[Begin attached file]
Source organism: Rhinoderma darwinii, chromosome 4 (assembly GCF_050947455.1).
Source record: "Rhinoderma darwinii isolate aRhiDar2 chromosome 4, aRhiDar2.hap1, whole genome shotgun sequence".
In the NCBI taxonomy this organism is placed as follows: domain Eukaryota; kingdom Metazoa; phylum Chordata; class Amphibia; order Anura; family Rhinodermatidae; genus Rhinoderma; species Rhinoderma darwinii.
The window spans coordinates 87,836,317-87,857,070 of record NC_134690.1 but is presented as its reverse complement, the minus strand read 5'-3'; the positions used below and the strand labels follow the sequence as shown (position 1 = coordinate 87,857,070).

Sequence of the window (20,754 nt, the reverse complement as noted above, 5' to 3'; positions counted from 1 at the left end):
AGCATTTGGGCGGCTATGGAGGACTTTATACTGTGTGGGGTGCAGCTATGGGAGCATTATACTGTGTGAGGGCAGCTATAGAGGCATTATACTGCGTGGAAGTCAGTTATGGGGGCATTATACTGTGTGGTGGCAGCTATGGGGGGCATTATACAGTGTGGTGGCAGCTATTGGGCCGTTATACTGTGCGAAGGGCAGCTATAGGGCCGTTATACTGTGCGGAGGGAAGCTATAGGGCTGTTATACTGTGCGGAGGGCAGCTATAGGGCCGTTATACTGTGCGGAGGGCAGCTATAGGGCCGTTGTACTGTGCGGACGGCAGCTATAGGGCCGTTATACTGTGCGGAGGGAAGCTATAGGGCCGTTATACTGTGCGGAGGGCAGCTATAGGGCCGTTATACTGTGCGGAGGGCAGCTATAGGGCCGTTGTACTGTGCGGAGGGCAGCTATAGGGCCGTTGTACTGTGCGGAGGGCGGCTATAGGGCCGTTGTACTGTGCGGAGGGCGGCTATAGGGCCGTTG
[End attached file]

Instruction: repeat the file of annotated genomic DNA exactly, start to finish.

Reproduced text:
Source organism: Rhinoderma darwinii, chromosome 4 (assembly GCF_050947455.1).
Source record: "Rhinoderma darwinii isolate aRhiDar2 chromosome 4, aRhiDar2.hap1, whole genome shotgun sequence".
In the NCBI taxonomy this organism is placed as follows: domain Eukaryota; kingdom Metazoa; phylum Chordata; class Amphibia; order Anura; family Rhinodermatidae; genus Rhinoderma; species Rhinoderma darwinii.
The window spans coordinates 87,836,317-87,857,070 of record NC_134690.1 but is presented as its reverse complement, the minus strand read 5'-3'; the positions used below and the strand labels follow the sequence as shown (position 1 = coordinate 87,857,070).

Sequence of the window (20,754 nt, the reverse complement as noted above, 5' to 3'; positions counted from 1 at the left end):
AGCATTTGGGCGGCTATGGAGGACTTTATACTGTGTGGGGTGCAGCTATGGGAGCATTATACTGTGTGAGGGCAGCTATAGAGGCATTATACTGCGTGGAAGTCAGTTATGGGGGCATTATACTGTGTGGTGGCAGCTATGGGGGGCATTATACAGTGTGGTGGCAGCTATTGGGCCGTTATACTGTGCGAAGGGCAGCTATAGGGCCGTTATACTGTGCGGAGGGAAGCTATAGGGCTGTTATACTGTGCGGAGGGCAGCTATAGGGCCGTTATACTGTGCGGAGGGCAGCTATAGGGCCGTTGTACTGTGCGGACGGCAGCTATAGGGCCGTTATACTGTGCGGAGGGAAGCTATAGGGCCGTTATACTGTGCGGAGGGCAGCTATAGGGCCGTTATACTGTGCGGAGGGCAGCTATAGGGCCGTTGTACTGTGCGGAGGGCAGCTATAGGGCCGTTGTACTGTGCGGAGGGCGGCTATAGGGCCGTTGTACTGTGCGGAGGGCGGCTATAGGGCCGTTG